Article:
By Matt McIntosh
What are cranberries, and how do they reach your table?
Cranberries have been a staple Canadian food for a long time – a really long time.
Now most famous for their role as a tart, semi-sweet accompaniment to roasted holiday turkey, cranberries are indigenous to North America and have been valued by people living here long before the arrival of Europeans.
What are cranberries?
The term cranberry can refer to the fruit of several different plant species, some of which can be harvested from the wild. Historically, indigenous populations from the east coast to the Midwest used the red fruits of these evergreen dwarf shrubs as a food source, as a preservative for other foods, and as a medicine. Cranberries are, for example, one of the means by which people could ward off scurvy, a disease caused by a lack of vitamin C.
In Canada and the United States, the American cranberry (its scientific name is Vaccinium macrocarpon) is the species grown for commercial production. Cranberry farming itself has a long history in North America, with the first cranberry farms being established in the early 19th century. Cranberry farms can now be found from coast to coast.
Worldwide, Canada is the second largest producer of cranberries after the United States. 94 per cent of all cranberries commercially produced in Canada are grown in Quebec and British Columbia. According to Statistics Canada, in 2021 cranberries were the second-most important fruit crop in terms of production volume in the country. At 156,575 metric tons produced, that’s more than blueberries, grapes, strawberries, peaches, and sweet cherries. The only fruit Canadian farmers grow more of is apples.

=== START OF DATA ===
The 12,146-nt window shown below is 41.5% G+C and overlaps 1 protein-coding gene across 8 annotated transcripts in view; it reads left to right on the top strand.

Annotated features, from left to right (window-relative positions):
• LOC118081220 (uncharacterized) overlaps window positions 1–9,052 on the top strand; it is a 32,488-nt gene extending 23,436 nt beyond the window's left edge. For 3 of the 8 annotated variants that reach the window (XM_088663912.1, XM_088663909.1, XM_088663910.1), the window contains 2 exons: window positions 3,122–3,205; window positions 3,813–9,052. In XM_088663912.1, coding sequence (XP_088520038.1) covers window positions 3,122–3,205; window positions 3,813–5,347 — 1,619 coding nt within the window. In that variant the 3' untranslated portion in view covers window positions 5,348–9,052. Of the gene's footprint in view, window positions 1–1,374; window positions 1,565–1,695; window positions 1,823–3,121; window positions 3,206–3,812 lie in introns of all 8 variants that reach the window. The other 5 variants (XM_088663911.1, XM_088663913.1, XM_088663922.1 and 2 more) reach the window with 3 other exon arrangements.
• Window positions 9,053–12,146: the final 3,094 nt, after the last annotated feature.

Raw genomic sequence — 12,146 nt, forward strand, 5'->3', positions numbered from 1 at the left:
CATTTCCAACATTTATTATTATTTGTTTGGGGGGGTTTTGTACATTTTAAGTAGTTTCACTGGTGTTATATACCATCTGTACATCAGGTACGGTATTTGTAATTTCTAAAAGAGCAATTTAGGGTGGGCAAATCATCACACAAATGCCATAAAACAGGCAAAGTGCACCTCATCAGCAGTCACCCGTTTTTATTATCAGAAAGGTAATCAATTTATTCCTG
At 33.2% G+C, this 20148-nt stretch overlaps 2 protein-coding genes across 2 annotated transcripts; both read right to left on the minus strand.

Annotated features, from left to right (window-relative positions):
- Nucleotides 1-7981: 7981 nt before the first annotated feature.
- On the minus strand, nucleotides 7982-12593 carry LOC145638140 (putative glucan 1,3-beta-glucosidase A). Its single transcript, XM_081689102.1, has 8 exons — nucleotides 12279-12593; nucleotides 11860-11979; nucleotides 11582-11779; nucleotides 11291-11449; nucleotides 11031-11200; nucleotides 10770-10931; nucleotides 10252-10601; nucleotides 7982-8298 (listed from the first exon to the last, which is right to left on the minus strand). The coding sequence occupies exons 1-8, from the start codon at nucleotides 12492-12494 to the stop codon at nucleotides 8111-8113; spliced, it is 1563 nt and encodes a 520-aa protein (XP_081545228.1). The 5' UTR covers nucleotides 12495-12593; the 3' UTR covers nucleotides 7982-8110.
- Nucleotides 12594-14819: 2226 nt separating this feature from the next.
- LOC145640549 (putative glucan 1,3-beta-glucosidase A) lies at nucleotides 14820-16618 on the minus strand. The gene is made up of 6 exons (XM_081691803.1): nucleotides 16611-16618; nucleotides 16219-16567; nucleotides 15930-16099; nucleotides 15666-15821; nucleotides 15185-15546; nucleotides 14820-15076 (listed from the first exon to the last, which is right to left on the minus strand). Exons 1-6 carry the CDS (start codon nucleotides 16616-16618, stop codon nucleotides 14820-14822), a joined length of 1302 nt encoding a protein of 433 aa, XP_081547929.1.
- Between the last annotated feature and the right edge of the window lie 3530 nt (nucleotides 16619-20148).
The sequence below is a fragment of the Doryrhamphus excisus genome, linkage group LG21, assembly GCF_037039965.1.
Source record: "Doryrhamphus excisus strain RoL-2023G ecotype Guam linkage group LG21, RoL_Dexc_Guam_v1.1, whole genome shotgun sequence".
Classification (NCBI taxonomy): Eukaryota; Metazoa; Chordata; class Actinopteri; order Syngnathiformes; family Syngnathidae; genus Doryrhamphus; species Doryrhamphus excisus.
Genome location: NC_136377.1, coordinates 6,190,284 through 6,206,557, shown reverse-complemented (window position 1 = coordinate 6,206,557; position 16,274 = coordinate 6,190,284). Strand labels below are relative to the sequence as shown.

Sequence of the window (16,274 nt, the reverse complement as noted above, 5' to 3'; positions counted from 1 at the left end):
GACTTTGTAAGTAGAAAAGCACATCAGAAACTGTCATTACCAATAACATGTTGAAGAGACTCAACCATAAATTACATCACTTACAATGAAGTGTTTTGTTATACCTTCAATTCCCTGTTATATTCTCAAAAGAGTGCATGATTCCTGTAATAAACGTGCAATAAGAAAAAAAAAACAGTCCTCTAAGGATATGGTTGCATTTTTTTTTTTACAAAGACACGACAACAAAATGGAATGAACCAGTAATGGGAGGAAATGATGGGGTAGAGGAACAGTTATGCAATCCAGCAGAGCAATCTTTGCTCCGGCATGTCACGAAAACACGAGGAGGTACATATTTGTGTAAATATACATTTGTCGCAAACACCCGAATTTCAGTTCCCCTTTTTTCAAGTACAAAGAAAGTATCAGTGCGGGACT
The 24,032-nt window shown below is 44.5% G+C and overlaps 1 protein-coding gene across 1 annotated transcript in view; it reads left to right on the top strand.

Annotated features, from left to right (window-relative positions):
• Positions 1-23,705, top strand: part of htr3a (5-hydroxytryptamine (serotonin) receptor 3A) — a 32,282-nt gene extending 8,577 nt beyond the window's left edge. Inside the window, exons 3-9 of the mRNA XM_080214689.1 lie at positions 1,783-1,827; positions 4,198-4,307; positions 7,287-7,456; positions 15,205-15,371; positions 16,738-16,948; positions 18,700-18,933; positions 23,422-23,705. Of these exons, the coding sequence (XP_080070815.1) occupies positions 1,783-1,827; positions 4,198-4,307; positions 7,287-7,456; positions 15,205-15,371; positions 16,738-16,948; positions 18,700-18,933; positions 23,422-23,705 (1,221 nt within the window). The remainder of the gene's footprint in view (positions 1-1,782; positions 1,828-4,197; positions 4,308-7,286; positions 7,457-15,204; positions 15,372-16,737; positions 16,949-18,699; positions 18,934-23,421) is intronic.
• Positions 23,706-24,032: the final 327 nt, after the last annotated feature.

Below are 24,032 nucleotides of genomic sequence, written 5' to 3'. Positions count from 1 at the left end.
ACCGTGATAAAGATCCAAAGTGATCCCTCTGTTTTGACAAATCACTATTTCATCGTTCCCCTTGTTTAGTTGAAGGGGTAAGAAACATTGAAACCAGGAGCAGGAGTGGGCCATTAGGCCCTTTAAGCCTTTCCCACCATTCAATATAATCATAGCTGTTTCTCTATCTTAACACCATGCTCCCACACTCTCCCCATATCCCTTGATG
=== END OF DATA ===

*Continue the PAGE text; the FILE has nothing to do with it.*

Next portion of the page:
How are cranberries grown?
Cranberry plants are suited to moist soils. To farm them, growers plant cranberry bushes in cranberry bogs: a damp, marshy environment designed to mimic the growing conditions cranberry bushes naturally prefer. Cranberry growers often use irrigation to ensure their cranberry bushes have access to enough water even when it has not rained for a while.
Cranberry bushes start producing fruit in early summer, with young berries darkening to the iconic red colour as autumn nears. In late September and October, the berries are harvested. As described by the Canadian cranberry co-operative company, Ocean Spray – a brand you may have seen for sale in your local grocery store – harvest is accomplished by flooding the bog with up to 18 inches of water. Growers then use water reels, nicknamed “eggbeaters,” to churn the water and loosen the cranberries from the vine. Each berry has tiny pockets of air that allow it to float to the surface of the water, where they are easily gathered.
Water also plays an important role in protecting cranberry bushes. During the winter, growers will again flood their cranberry bogs to form a layer of ice over the plants. This stops them being damaged from very intense winter cold, as well as from the freeze-thaw cycle. In spring, water is also sprayed on cranberry bushes to protect new buds against frost.
Like any crop, successfully growing cranberries means overcoming a number of challenges. For Mandy and Brian Dewit, cranberry farmers in British Columbia’s Fraser Valley, insect pests like fireworm – the larvae of a type of leafroller moth – can be particularly nasty.